By Dele Momodu
“And now I say to you, keep away from these men and let them alone; for if this plan or this work is of men it will come to nothing. But if it is of God, you cannot overthrow it, lest you even be found to fight against God.” – Acts of The Apostles 5: 38-39
Fellow Nigerians, let me make a quick confession. Our dear country has been very sick. As a matter of fact, we’ve been lying critically prostrate without any concrete attempt to find a cure for our maladies. The reason for the lack of interest is simple and straight-forward.
Many of our political leaders are those the Yoruba often refer to as arijenidimodaru (those who thrive in chaos). They must continue to scatter everywhere and scare everyone with their chicanery. That is the only business they know that can yield bountiful harvest. They do not care how many of our citizens would suffer untold hardship in the process.
I’m an unrepentant disciple of the founder father and first President of the Republic of Ghana, Osagyefo Kwame Nkrumah. As a young student at the then University of Ife, I bought, devoured and savoured practically all his seminal works on political science and ideology. My favourite of his books was Africa Must Unite. It opened my eyes to the limitless opportunities that await Africa if our different countries can stand as one as opposed to the artificial barriers or divisions deliberately erected by the colonialists. The colonial masters are gone but they have been speedily replaced by neo-colonialists who seek act worse by enslaving their own people.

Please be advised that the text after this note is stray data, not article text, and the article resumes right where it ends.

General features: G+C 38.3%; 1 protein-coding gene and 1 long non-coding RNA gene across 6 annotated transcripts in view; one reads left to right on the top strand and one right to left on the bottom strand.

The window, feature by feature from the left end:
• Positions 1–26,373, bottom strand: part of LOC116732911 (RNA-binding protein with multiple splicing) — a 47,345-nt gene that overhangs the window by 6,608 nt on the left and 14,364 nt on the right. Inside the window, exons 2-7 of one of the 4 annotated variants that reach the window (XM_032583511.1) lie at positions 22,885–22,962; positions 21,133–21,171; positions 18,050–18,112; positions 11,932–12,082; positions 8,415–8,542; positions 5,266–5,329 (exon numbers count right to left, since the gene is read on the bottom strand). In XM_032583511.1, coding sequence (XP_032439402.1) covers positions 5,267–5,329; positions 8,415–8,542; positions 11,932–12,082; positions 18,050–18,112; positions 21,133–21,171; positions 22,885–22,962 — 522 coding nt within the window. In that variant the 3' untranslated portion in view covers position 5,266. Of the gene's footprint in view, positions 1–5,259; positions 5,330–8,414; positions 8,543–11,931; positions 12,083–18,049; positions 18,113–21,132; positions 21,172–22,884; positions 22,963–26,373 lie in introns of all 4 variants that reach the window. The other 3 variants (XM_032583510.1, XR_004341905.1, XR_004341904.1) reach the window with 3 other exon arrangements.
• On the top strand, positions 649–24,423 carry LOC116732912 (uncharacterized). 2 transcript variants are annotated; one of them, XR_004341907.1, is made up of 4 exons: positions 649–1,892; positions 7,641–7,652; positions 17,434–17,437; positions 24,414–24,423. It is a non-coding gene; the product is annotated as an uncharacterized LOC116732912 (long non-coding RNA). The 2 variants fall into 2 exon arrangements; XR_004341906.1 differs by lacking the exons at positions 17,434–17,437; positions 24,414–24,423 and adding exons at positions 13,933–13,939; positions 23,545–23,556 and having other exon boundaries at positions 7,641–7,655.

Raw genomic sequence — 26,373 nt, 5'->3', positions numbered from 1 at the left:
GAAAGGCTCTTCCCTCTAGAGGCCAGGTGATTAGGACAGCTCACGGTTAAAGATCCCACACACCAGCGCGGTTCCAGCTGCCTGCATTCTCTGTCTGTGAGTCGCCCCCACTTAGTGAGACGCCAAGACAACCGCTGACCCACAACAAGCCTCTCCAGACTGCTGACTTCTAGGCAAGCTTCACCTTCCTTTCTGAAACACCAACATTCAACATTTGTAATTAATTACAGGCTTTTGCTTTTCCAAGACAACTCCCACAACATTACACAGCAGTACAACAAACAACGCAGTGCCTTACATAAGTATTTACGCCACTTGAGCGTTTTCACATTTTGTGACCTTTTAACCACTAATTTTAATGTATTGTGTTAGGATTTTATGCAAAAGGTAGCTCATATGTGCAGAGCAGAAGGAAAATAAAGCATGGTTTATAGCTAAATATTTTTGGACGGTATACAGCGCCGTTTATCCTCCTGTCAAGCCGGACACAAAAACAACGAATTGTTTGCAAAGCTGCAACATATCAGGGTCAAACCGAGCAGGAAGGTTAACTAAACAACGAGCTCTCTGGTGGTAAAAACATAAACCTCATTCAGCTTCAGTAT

It would amount to a grand illusion to think Africa can unite when the individual countries that make up our continent are virtually in tatters. Brothers are up in arms against their brethren. And the falcon can no longer hear the falconer. As a small boy in Ile-Ife we lived in peace with our neighbours no matter where they had migrated from. Even the Igbos who travelled home during the Biafra internecine war came back to meet most of their properties and personal effects intack. The politicians competed amongst themselves and each of our six regions enjoyed some measure of autonomy and progressed at its own pace.
I don’t know what went wrong. All that I know is that something terrible happened to our country and we all started misbehaving by mistrusting ourselves. What made matters worse was the fact that the solutions we thought could help actually worsened the situation and our condition became even more critical. Today, we have all returned to our ethnic cocoons and the so-called Federal Character has failed to characterise us as a people with serious vision and mission. Federal Character has become nothing but a nomenclature for a grand scam to distribute the national cake amongst the few members of the privileged class while the ordinary man on the streets continues to wallow perpetually in abject poverty.